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Q&A: Linden MacIntyre on the author/editor relationship

What do authors think about editors? What do authors think makes the difference between a good editor and a great editor?

Linden MacIntyrePreviously, BoldFace asked internationally bestselling author Mary Lawson about her experience working with editors. This time we posed the same questions to Linden MacIntyre, a renowned journalist whose work has earned him multiple awards and a long-time co-host of CBC television’s the fifth estate. He is also the author of Why Men Lie and The Bishop’s Man, among others.

Q&A conducted by Jennifer D. Foster

Overall, what’s your experience like as an author who’s been edited?

I’ve had a variety of experiences. In my first, I never met or spoke to the editor at all about the manuscript. We spoke of many other things: life, music, the struggles of creativity. Eventually he requested, as I recall, no changes in my manuscript, and I believe he farmed it out to a freelancer for what I now understand to have been a line edit. I was then given the marked-up manuscript and advised to accept the changes proposed, none of which were substantial. My next experience involved long meetings (over tea) with an editor who explained just about every change, no matter how minor (such as why “St. Catharines” is spelled with an “a”). My last few experiences were with my editor-publisher, Anne Collins, who is constructively brutal, in painstaking detail. Many of her suggested cuts are, at first glance, fatal, but, on second glance, crucial to the flow and clarity of the story. So I unquestioningly believe everything she says. (Most of the time.)


What is it like as an author to work, say, months, or even years, on a book, then have an editor read it critically and suggest (sometimes major) changes?

I’m probably not typical. I was and am intensely involved with rough-and-ready—and usually impatient—journalistic editors.I’ve worked in long-form television storytelling for decades and gone through hundreds of very tough screening-vetting experiences, which has given me a thicker skin than most book authors. I come to the table confident that the process is about improving the product and that the perspective of the editor is superior to that of the author in terms of detached objectivity and technical competence regarding style and presentation. I take everything seriously, bite my tongue at what I find moderately insulting, consider every suggestion, and only reject advice when it leaves me uncomfortable after about 24 hours’ reflection.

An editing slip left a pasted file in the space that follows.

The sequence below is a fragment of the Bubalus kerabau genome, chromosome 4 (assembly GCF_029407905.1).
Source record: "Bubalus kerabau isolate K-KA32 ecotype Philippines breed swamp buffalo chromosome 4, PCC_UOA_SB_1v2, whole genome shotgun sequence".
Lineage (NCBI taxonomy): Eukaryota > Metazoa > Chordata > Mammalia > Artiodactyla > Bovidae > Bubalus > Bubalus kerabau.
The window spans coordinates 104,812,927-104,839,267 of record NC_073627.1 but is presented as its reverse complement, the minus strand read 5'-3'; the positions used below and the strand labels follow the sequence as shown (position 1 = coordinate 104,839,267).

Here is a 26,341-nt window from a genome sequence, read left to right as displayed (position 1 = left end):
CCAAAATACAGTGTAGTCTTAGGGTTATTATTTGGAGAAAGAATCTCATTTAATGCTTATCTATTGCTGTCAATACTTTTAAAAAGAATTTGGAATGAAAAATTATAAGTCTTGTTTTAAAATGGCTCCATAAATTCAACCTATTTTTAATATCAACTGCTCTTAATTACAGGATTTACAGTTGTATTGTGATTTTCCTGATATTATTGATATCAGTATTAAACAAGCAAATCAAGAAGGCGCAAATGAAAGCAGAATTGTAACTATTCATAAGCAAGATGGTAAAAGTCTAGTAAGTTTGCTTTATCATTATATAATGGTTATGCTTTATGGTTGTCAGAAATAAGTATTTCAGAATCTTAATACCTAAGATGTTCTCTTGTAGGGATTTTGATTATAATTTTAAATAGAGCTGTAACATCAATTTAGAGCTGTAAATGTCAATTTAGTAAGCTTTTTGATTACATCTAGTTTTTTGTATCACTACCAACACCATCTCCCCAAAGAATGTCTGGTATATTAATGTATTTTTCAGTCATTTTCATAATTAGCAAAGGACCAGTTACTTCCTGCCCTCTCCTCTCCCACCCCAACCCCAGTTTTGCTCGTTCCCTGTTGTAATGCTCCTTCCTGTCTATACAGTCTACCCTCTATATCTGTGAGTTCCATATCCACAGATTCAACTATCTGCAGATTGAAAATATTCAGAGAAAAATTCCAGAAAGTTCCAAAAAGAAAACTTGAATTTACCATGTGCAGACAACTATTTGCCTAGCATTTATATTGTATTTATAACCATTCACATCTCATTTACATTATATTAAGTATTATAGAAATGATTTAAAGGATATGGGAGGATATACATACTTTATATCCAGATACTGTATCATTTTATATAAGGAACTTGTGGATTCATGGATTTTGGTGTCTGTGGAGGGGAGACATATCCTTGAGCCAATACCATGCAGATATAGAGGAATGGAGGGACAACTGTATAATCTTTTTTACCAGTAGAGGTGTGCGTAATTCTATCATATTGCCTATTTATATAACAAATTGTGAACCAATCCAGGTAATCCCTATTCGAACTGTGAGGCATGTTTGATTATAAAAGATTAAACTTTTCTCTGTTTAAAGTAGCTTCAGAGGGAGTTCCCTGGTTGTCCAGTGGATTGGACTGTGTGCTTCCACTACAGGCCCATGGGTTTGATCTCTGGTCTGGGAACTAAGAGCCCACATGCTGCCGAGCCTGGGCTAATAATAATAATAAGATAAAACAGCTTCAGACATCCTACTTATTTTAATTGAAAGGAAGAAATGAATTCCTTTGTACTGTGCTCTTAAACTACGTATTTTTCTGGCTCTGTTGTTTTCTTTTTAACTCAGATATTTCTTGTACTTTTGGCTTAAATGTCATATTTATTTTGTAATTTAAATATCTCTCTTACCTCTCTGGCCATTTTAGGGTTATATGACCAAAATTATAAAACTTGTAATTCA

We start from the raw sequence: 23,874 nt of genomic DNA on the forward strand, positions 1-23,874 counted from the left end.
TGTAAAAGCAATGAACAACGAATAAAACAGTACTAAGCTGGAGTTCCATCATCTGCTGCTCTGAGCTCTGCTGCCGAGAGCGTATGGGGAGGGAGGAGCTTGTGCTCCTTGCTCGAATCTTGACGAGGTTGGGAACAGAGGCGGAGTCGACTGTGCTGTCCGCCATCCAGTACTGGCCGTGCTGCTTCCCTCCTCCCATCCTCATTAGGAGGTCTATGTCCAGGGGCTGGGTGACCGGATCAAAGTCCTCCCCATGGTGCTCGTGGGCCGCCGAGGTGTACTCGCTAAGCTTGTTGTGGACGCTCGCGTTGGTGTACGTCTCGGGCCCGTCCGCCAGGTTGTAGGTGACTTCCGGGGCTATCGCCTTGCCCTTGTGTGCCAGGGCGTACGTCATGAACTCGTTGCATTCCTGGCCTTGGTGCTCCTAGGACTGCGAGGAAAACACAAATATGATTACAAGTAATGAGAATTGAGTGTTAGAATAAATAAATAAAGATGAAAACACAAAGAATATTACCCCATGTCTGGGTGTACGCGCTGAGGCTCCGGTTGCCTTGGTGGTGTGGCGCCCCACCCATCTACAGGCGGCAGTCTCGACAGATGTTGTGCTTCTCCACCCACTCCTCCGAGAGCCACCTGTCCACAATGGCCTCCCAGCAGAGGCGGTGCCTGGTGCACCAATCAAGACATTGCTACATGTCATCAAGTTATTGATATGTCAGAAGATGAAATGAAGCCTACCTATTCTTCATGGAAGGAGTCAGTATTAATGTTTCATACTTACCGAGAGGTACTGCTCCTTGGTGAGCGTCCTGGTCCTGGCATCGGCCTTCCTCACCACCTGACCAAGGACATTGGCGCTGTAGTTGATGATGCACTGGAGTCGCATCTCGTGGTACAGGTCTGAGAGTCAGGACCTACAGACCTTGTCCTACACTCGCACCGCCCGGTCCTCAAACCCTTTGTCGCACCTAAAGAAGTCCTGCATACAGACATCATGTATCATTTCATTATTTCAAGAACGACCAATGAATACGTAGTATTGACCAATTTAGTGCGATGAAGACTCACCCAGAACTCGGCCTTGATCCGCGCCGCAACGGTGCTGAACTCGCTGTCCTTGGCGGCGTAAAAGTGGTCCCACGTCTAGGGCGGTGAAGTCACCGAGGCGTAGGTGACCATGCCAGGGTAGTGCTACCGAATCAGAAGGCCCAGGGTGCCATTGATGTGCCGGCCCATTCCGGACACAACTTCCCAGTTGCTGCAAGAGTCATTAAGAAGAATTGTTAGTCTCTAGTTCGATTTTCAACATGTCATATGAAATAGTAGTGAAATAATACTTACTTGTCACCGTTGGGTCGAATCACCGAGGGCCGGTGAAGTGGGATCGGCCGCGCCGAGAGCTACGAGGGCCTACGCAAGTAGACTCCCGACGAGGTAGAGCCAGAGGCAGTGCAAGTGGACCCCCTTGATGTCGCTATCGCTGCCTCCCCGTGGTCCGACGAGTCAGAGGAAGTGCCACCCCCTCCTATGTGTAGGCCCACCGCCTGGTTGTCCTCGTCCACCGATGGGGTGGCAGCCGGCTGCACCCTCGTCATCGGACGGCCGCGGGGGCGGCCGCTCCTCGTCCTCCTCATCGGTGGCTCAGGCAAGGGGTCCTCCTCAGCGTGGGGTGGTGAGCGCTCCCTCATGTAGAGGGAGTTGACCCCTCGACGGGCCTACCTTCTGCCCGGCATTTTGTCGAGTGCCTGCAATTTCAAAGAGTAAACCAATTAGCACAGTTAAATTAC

What do you think is the formula for a positive author/editor relationship?

I only know what works. Initially, assuming that the editor has accepted the manuscript and has become a co-adventurer, they should convey 100 per cent confidence in the form and content of the story. Maybe initially address one outstanding deficiency, usually a structural failure about which the author is probably aware. In my case, the first few conversations are generally positive, bordering on fawning. Reality bursts onto the scene with the first marked-up manuscript, complete with sarcastic marginalia, dubious excisions, and an assault on literary “style,” aka pretension. On one occasion I was simultaneously writing a novel and reading Ulysses. Bad idea.

What’s your advice for a writer working with an editor for the first time?

Have lunch, a drink. Talk about the world, life, philosophy. The story. It’s like dating. Slow revelation/discovery serves the long-term outcome best. In the best cases, the author/editor relationship is one of the most intimate any writer will ever experience.

What are the characteristics of a good editor? And a great one?

They all have a particular set of skills: there is craftsmanship in the treatment of a manuscript. A great editor will also combine to a high degree the special gifts of sensitivity, tact, and a genuine affection for the project. A great editor is, in a way, like a great kindergarten teacher—patient, attentive to small details, always conscious that they have responsibility for a work in progress, and that their task is to improve something that in the mind and heart of a proud parent is already perfect.

Jennifer D. Foster is a Toronto-based freelance editor and writer, specializing in books, magazines, and marketing and communications.

This article was copy edited by Abby Egerter.


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